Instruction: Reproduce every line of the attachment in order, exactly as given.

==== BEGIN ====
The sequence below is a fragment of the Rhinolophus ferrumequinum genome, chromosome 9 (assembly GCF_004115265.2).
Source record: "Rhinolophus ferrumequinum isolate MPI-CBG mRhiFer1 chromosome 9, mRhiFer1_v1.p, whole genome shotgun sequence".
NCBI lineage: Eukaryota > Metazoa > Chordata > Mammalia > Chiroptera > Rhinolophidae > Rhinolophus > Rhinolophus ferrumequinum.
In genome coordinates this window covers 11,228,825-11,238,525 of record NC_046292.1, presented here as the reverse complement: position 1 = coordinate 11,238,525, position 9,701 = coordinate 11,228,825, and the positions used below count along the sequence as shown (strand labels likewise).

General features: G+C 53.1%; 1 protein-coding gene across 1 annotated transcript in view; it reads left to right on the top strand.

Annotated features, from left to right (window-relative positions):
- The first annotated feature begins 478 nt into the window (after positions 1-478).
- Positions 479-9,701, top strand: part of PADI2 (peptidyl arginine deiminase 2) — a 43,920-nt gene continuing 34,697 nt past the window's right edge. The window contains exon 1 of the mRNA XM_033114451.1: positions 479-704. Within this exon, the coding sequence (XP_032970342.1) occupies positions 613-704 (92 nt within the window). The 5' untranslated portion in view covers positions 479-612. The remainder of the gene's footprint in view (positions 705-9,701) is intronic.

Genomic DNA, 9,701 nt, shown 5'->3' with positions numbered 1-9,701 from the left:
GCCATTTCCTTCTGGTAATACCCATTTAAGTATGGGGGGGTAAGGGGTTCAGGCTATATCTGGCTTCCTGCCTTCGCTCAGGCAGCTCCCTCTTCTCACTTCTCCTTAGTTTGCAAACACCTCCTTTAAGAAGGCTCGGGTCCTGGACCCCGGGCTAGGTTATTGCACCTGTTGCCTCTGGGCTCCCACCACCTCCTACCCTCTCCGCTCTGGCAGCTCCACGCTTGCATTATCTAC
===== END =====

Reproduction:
The sequence below is a fragment of the Rhinolophus ferrumequinum genome, chromosome 9 (assembly GCF_004115265.2).
Source record: "Rhinolophus ferrumequinum isolate MPI-CBG mRhiFer1 chromosome 9, mRhiFer1_v1.p, whole genome shotgun sequence".
NCBI lineage: Eukaryota > Metazoa > Chordata > Mammalia > Chiroptera > Rhinolophidae > Rhinolophus > Rhinolophus ferrumequinum.
In genome coordinates this window covers 11,228,825-11,238,525 of record NC_046292.1, presented here as the reverse complement: position 1 = coordinate 11,238,525, position 9,701 = coordinate 11,228,825, and the positions used below count along the sequence as shown (strand labels likewise).

General features: G+C 53.1%; 1 protein-coding gene across 1 annotated transcript in view; it reads left to right on the top strand.

Annotated features, from left to right (window-relative positions):
- The first annotated feature begins 478 nt into the window (after positions 1-478).
- Positions 479-9,701, top strand: part of PADI2 (peptidyl arginine deiminase 2) — a 43,920-nt gene continuing 34,697 nt past the window's right edge. The window contains exon 1 of the mRNA XM_033114451.1: positions 479-704. Within this exon, the coding sequence (XP_032970342.1) occupies positions 613-704 (92 nt within the window). The 5' untranslated portion in view covers positions 479-612. The remainder of the gene's footprint in view (positions 705-9,701) is intronic.

Genomic DNA, 9,701 nt, shown 5'->3' with positions numbered 1-9,701 from the left:
GCCATTTCCTTCTGGTAATACCCATTTAAGTATGGGGGGGTAAGGGGTTCAGGCTATATCTGGCTTCCTGCCTTCGCTCAGGCAGCTCCCTCTTCTCACTTCTCCTTAGTTTGCAAACACCTCCTTTAAGAAGGCTCGGGTCCTGGACCCCGGGCTAGGTTATTGCACCTGTTGCCTCTGGGCTCCCACCACCTCCTACCCTCTCCGCTCTGGCAGCTCCACGCTTGCATTATCTAC